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CRM is the latest beneficiary of blockchain technology applications

Blockchain supports Bitcoin, but speculation has started about blockchain technology applications someday improving CRM due to their security strengths. That integration will probably take time.

While bitcoin has captured headlines in the past few years for its ability to consummate digital transactions,...

its technological underpinning -- blockchain -- has quietly been the engine enabling people to trust the cryptocurrency for financial transactions. But get ready to start hearing more about blockchain technology applications as companies study their potential to improve CRM.

Because it is a decentralized network, blockchain allows bitcoin users to conduct encrypted transactions with one another without the need for a financial institution to serve as a middleman that legitimizes and handles the currency. This peer-to-peer connection is what appeals to companies that might want to appropriate it for their own business uses: Blockchain could enable them to directly and transparently deal with customers through a secure technology.

Blockchain could appeal to organizations struggling to unify disparate data sources by enabling them to obtain 360-degree views of customers, said analyst Denis Pombriant, the founder of Beagle Research Group. CRM and data analytics technologies can provide that complete view, and a lot of companies have succeeded in shattering data siloes, but that work often comes at a high cost, and it requires great effort.

"Blockchain might be something that makes it easier and less expensive to understand customers," Pombriant said, stressing the might when imagining a CRM and blockchain union.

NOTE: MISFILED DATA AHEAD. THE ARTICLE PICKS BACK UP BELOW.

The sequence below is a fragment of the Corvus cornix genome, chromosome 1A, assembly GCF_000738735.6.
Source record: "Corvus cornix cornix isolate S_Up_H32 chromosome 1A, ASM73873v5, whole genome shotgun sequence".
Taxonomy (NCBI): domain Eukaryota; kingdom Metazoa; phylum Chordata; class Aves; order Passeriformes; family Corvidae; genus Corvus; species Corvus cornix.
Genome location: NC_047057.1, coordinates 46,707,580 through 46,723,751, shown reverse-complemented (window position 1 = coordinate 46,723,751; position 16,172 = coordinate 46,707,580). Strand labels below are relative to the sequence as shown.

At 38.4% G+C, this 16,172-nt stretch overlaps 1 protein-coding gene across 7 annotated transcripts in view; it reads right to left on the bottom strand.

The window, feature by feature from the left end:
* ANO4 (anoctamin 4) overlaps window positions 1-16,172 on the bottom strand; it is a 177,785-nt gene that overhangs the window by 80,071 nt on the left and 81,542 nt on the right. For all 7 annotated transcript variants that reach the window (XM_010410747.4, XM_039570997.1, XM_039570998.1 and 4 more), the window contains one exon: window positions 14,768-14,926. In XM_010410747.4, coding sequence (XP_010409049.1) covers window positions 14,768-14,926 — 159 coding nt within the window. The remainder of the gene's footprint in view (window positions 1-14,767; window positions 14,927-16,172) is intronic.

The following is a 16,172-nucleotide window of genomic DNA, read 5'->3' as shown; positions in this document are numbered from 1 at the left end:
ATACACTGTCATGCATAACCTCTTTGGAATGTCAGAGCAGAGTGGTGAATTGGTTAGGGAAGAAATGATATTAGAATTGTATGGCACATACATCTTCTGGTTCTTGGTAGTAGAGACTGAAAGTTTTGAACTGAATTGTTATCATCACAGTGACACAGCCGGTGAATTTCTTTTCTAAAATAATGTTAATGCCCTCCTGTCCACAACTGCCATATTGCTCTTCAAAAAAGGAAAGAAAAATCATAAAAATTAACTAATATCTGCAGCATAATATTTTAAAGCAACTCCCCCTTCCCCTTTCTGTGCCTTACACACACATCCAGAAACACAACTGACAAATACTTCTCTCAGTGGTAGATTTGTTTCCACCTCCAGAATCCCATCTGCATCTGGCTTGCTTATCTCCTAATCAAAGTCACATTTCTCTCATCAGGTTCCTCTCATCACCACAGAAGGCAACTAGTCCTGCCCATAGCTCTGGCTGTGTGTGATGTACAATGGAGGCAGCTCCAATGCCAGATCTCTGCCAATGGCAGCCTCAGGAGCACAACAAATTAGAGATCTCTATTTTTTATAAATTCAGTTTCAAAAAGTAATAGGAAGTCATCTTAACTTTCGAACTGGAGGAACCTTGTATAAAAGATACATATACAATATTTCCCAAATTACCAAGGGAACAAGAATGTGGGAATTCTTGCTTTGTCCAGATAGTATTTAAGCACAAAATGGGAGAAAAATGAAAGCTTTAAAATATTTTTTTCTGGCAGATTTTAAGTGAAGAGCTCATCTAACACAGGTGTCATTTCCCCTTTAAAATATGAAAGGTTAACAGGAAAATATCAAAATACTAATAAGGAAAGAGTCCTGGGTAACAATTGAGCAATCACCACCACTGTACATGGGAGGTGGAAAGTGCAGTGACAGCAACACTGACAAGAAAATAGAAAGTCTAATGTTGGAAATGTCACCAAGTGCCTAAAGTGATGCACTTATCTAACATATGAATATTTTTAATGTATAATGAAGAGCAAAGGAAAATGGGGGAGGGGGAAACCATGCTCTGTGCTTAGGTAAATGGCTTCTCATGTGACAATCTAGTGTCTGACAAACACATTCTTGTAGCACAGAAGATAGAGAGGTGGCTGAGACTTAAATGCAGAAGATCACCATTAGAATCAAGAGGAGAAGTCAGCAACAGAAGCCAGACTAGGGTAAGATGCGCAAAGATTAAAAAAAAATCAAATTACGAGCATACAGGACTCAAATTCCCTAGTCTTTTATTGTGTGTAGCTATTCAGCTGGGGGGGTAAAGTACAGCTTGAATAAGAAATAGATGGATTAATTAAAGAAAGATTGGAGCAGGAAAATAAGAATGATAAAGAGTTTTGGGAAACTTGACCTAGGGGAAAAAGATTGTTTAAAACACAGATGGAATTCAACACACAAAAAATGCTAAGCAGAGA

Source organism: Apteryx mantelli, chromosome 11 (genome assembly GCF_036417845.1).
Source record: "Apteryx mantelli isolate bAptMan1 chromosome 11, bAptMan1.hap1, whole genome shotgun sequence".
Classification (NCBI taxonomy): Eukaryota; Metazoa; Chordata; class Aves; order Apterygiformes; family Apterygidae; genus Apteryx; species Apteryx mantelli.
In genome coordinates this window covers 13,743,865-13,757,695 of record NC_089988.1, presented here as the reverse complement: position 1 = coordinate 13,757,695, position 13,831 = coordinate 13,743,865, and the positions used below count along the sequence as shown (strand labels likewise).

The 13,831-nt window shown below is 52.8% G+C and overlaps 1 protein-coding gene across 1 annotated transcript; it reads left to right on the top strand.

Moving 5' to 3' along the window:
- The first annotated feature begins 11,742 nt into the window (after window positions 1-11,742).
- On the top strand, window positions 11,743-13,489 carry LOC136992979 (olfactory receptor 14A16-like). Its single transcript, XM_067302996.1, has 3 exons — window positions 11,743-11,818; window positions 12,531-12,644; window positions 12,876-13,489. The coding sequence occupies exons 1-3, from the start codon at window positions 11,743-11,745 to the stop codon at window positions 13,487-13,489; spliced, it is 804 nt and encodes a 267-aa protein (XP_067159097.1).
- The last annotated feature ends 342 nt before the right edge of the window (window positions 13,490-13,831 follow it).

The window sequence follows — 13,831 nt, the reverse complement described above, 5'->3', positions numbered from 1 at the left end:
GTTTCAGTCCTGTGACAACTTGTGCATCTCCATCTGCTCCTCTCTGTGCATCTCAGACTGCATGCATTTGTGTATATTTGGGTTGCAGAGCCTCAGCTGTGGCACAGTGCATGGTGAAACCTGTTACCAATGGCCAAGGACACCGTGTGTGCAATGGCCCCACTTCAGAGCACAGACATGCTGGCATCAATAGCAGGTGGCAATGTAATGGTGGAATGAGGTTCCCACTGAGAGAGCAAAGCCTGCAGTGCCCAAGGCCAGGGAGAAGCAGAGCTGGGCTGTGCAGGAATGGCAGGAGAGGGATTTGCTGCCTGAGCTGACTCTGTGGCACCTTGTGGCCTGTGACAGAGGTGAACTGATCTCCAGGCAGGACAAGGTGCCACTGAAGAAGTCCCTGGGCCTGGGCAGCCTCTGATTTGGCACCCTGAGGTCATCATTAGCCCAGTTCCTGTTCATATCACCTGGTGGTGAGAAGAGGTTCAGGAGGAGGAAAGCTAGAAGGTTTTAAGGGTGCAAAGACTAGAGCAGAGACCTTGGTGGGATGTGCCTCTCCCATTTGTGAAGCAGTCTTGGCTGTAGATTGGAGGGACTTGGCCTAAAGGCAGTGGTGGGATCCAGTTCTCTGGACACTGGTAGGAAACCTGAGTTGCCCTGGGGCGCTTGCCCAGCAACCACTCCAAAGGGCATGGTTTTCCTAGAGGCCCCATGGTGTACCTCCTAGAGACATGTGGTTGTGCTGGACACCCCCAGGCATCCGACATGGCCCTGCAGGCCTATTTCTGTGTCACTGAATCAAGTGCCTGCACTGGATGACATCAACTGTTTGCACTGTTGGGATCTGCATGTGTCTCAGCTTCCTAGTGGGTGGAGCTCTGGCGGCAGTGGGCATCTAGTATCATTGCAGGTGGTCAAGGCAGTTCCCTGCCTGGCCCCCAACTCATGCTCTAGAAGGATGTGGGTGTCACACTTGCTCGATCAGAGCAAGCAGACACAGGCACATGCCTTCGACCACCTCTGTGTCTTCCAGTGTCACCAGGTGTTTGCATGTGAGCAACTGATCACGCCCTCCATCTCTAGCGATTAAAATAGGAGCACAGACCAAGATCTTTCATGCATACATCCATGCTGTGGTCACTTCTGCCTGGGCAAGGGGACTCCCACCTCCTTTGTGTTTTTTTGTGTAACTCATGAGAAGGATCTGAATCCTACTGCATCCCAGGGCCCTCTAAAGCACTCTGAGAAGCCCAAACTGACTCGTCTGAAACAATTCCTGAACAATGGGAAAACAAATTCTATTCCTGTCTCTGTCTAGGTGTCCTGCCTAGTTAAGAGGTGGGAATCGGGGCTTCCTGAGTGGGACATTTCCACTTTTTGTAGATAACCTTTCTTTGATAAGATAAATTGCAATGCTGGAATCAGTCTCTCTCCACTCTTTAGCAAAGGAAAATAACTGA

Blockchain is still in its early stages, though, so it could take a 10-year slog before it is accepted and adopted worldwide, let alone before it transforms CRM.

Companies have started to embrace blockchain technology applications for a wide variety of uses, finding appeal in how it automatically and securely verifies and records high volumes of transactions. Aside from being the driving force behind bitcoin, blockchain has also attracted the interest of banks, including Switzerland's UBS and the U.K.-based Barclays, which view it as a way to improve back-office functions. It's also being used to buttress transactions in education, car leasing and sales, internet of things (IoT) management, and online music.

The immutability of this public ledger -- data in a chain's block can't be changed, as each transaction is time-stamped and linked to the previous one -- also shows promise for handling exchanges between companies and customers, according to Pombriant and two technology vendors that have embraced blockchain for non-CRM uses.

CRM systems could benefit from blockchain technology applications by locking down the data trail, too. Today's CRM end users have to contend with duplicative and inaccurate customer data; blockchain could enable a customer to own one block that presents a unified and accurate picture of his or her personal information, transaction histories and other data, said Victor Wong, the CEO and founder of the New York-based BlockApps, a blockchain-as-a-service company.

Wong envisions a customer's block presenting an advantage for companies and customers. With blockchain, the company no longer has to worry about bad or repeat data hampering marketing efforts. Eliminating this would accelerate data aggregation and lead to improved customer insight. Customers would benefit from companies attaching personalized offers, rewards and loyalty points to each of their secure blocks.